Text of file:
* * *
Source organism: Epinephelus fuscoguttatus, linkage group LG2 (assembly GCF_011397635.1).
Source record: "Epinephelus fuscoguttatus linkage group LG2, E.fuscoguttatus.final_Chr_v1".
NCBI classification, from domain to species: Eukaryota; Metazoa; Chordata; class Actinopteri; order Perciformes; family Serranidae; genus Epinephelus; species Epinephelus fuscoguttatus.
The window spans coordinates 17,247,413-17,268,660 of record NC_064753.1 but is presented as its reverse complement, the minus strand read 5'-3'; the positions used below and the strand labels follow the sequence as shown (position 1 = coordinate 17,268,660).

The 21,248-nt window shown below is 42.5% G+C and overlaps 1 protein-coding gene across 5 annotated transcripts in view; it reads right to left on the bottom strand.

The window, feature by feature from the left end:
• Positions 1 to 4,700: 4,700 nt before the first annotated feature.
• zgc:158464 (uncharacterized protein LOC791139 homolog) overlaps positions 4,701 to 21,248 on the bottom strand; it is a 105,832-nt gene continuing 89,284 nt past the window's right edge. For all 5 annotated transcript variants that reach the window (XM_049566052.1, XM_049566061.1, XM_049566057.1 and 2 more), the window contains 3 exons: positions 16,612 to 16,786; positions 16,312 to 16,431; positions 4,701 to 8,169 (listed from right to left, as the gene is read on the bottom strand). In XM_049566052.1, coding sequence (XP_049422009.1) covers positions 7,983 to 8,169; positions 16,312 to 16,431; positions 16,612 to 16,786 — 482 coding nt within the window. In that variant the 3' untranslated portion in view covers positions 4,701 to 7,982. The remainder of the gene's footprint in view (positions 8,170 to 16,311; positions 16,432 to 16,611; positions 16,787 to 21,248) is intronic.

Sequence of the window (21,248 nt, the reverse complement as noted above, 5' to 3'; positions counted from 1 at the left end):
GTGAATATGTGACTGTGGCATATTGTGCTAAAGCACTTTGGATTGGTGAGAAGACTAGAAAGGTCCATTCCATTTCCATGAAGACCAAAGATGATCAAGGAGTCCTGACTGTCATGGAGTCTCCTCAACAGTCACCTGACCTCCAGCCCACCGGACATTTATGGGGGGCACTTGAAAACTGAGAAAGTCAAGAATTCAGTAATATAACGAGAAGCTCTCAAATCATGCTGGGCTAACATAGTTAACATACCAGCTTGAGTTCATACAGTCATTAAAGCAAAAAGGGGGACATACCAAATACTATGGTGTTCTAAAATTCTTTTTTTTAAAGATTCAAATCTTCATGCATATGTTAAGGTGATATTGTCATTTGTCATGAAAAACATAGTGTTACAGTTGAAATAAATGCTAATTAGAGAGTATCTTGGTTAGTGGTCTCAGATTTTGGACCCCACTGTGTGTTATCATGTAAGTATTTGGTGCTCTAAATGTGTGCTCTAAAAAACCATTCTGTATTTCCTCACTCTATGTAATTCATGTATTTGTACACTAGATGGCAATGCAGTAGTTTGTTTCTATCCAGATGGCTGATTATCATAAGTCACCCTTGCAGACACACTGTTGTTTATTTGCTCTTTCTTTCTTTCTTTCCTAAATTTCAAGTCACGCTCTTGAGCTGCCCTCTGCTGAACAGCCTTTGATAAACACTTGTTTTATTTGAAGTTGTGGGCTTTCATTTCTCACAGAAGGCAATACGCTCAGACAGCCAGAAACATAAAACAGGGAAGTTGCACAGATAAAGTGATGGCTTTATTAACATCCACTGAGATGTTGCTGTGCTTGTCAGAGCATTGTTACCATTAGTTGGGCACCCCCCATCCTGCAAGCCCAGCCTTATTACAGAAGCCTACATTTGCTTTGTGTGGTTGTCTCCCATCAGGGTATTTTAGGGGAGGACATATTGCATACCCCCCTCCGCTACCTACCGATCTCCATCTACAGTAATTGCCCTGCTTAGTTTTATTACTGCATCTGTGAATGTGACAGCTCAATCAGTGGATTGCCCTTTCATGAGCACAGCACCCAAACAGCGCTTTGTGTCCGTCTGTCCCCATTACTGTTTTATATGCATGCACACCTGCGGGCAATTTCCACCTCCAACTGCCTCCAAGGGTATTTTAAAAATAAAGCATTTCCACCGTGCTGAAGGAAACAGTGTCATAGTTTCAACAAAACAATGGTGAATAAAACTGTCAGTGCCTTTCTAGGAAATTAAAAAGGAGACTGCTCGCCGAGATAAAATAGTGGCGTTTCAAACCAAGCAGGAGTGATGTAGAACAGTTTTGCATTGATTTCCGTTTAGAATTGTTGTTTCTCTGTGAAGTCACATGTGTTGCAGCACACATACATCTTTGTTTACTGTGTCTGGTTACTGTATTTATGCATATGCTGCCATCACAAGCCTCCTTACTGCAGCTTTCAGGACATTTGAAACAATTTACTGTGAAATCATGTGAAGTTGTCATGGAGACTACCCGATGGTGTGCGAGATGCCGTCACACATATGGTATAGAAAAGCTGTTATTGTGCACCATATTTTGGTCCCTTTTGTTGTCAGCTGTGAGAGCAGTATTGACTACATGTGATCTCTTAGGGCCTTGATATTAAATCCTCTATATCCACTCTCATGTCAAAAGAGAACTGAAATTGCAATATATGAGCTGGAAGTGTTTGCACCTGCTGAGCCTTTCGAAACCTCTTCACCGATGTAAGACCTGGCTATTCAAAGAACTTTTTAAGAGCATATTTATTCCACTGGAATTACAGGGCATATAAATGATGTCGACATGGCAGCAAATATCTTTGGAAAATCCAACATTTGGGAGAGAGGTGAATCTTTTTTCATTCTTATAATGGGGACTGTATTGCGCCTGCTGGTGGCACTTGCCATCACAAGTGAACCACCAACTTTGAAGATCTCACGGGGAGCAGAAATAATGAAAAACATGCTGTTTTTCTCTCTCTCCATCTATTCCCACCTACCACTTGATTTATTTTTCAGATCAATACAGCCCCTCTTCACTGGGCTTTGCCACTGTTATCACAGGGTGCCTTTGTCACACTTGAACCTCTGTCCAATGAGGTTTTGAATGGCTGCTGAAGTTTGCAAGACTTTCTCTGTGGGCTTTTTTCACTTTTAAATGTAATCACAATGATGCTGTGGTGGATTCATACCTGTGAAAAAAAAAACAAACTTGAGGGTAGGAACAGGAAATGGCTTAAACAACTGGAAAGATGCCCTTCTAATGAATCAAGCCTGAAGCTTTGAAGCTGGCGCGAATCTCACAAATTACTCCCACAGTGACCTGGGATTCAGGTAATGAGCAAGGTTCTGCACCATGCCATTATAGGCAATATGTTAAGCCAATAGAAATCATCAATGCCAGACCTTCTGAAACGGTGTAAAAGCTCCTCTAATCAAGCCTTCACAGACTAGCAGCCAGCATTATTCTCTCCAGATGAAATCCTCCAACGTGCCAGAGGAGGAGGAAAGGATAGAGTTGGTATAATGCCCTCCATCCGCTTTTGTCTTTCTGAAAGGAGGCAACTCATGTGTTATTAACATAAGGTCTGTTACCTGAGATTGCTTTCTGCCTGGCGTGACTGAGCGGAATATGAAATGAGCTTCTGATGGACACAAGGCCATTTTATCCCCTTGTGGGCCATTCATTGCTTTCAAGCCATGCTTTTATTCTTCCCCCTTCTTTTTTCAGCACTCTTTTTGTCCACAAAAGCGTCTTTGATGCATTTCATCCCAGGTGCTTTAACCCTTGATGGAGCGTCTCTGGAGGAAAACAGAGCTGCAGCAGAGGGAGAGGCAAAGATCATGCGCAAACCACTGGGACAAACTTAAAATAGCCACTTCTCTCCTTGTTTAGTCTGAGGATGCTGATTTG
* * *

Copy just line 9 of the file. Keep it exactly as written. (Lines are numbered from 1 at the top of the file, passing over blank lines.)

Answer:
Sequence of the window (21,248 nt, the reverse complement as noted above, 5' to 3'; positions counted from 1 at the left end):